Walking into meditation practice, the translations of the teachings of the Buddha can appear boring or not very profound. As we began to practice we may say to ourselves “I did not sign up for dullness and  restlessness, I get enough of that from my family!” From the first stanza of the Anapanasati sutta (Mindfulness of Breathing)

Always mindful, he breathes in; mindful he breathes out” The Buddha

So why is everyone so excited about that?  Sometimes in the beginning, meditation can be daunting. If we read a book or watch a movie we anticipate a peak moment, a climax. We are encouraged to sit through the exposition of the characters and the story, knowing this to be a good plot because our friends or the review told us so. Likewise we are asked to be present for the an acrobatic show of a mind that has a mind of its own. We are asked to face deep dark sometimes tumultuous places. We are asked to look at suffering from a front row seat. But our teacher and other students are telling us that meditation is a great story, an incredible process that leads to relief  and buoyancy in our minds!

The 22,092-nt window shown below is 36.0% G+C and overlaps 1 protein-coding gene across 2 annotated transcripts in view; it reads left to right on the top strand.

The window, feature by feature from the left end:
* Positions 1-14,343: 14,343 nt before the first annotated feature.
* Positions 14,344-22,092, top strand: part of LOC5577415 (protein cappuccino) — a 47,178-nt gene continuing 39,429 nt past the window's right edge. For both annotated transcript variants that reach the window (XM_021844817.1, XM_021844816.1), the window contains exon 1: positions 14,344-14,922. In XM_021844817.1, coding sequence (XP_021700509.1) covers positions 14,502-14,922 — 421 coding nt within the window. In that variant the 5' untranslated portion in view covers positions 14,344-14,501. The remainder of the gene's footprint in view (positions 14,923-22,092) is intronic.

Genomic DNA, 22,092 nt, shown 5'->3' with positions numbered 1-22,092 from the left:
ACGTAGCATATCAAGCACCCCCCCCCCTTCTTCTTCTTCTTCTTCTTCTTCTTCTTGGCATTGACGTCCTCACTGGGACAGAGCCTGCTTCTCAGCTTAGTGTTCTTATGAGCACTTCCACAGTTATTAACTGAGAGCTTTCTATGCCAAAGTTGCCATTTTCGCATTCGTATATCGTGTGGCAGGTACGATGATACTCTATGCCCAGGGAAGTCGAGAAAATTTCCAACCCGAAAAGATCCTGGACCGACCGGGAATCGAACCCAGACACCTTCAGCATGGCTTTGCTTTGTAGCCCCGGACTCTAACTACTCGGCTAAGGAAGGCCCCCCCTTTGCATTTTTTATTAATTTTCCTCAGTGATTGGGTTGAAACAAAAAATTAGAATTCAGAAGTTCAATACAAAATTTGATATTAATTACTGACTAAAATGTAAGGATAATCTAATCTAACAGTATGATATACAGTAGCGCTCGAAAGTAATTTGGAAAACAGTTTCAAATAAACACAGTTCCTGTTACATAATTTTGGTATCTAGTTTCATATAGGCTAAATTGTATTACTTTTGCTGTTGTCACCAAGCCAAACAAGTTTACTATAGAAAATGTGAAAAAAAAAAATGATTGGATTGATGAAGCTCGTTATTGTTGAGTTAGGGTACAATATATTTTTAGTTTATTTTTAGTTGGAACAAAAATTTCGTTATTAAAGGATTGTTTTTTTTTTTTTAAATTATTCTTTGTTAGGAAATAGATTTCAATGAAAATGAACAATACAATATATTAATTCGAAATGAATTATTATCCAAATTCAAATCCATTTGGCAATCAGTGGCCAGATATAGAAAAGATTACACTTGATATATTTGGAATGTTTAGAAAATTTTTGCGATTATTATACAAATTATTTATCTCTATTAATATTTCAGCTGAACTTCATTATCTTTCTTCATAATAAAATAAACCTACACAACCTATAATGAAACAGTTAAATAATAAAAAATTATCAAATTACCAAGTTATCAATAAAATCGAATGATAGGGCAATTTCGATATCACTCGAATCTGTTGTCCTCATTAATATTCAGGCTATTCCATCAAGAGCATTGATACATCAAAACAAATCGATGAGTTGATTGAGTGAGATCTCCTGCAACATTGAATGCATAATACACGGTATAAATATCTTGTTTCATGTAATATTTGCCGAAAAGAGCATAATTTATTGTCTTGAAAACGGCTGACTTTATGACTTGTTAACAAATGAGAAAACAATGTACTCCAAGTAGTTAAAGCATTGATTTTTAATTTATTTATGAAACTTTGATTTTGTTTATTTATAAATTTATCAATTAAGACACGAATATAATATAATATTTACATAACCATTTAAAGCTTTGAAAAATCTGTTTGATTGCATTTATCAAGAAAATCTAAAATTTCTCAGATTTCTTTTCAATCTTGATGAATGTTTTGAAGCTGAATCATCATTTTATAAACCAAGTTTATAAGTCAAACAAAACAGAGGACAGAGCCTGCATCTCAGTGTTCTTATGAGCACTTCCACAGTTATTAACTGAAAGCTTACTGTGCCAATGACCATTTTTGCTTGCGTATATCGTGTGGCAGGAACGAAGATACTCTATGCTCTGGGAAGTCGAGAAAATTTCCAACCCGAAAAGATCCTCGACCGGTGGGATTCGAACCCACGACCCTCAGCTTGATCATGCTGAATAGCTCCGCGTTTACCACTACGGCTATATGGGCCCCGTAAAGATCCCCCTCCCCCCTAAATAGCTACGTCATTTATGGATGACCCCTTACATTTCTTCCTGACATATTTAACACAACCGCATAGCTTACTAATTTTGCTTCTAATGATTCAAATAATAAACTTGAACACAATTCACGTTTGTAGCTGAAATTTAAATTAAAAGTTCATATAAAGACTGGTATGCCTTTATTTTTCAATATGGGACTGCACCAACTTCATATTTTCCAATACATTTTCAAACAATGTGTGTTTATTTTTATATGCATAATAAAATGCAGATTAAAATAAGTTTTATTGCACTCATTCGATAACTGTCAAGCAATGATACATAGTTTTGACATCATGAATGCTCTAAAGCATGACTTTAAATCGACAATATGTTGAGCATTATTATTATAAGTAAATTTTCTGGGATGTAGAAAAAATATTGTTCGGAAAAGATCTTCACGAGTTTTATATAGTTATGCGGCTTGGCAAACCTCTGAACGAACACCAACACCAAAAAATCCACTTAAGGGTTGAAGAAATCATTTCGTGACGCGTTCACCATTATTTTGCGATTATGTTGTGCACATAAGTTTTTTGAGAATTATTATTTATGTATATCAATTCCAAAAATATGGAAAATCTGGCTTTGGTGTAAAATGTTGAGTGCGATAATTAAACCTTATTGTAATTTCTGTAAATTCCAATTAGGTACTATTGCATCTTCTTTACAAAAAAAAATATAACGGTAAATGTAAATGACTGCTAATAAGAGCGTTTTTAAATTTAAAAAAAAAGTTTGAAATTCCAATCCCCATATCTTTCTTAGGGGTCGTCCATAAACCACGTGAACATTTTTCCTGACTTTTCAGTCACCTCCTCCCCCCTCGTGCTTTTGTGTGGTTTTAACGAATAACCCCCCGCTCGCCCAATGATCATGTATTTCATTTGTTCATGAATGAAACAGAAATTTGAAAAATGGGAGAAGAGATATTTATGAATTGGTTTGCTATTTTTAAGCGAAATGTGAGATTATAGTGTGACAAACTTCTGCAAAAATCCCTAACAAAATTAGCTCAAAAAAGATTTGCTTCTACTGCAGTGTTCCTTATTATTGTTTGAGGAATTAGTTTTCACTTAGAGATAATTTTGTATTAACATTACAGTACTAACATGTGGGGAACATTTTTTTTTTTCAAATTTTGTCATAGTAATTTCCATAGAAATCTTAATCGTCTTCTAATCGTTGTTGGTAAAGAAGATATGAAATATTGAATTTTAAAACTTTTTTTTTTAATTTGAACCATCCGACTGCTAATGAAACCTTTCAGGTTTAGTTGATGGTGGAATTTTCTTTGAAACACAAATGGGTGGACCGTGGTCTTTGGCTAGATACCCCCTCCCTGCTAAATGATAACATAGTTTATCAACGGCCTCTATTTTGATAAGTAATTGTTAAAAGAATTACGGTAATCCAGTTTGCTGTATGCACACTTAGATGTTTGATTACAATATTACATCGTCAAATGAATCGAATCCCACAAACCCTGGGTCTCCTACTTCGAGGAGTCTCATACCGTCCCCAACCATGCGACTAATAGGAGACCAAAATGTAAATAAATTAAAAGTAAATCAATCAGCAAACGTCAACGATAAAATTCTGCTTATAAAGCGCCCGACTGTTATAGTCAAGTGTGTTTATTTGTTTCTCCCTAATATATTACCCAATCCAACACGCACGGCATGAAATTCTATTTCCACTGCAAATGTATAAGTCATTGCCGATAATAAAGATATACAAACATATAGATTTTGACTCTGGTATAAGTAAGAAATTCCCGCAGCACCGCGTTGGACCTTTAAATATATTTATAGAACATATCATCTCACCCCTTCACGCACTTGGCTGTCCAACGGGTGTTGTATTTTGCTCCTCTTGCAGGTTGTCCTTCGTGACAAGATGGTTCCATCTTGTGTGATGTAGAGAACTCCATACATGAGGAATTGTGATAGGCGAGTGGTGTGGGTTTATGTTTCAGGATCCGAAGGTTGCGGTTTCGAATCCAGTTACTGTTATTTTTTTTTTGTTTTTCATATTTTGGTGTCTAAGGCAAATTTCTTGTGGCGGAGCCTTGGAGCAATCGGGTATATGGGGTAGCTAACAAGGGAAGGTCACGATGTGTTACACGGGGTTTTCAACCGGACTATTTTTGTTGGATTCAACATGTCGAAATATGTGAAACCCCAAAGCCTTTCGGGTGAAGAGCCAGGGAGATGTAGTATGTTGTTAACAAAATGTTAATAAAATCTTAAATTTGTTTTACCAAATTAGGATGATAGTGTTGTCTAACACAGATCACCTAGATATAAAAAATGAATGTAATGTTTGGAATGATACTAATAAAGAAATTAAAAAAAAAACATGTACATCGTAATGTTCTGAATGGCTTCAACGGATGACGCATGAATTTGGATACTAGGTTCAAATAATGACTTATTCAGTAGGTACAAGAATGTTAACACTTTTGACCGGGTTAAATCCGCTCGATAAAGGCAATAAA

If we can keep showing up and work in accordance with the teachings, exploring this mind body phenomena incredible events occur. We begin to see the deepness and richness of this mind, and what meditation teachings can offer us. We feel less burdened, lighter and more connected to others. We are finding our way out of suffering.

The teachings of the Buddha (Siddhartha Gotama, or one who is liberated from greed, hatred, and delusion) and the Sangha (community) will give us incredible support and technique for our walk on this beautiful path. Sati sampajanna, or mindfulness with clear comprehension is another one of these techniques. Sati sampajanna helps us to enter the flow of experience, where we become more  easeful and concentrated. Sati sampajanna is deepening our awareness of intention, equanimity and view to make choices that are in our and the world’s best interest.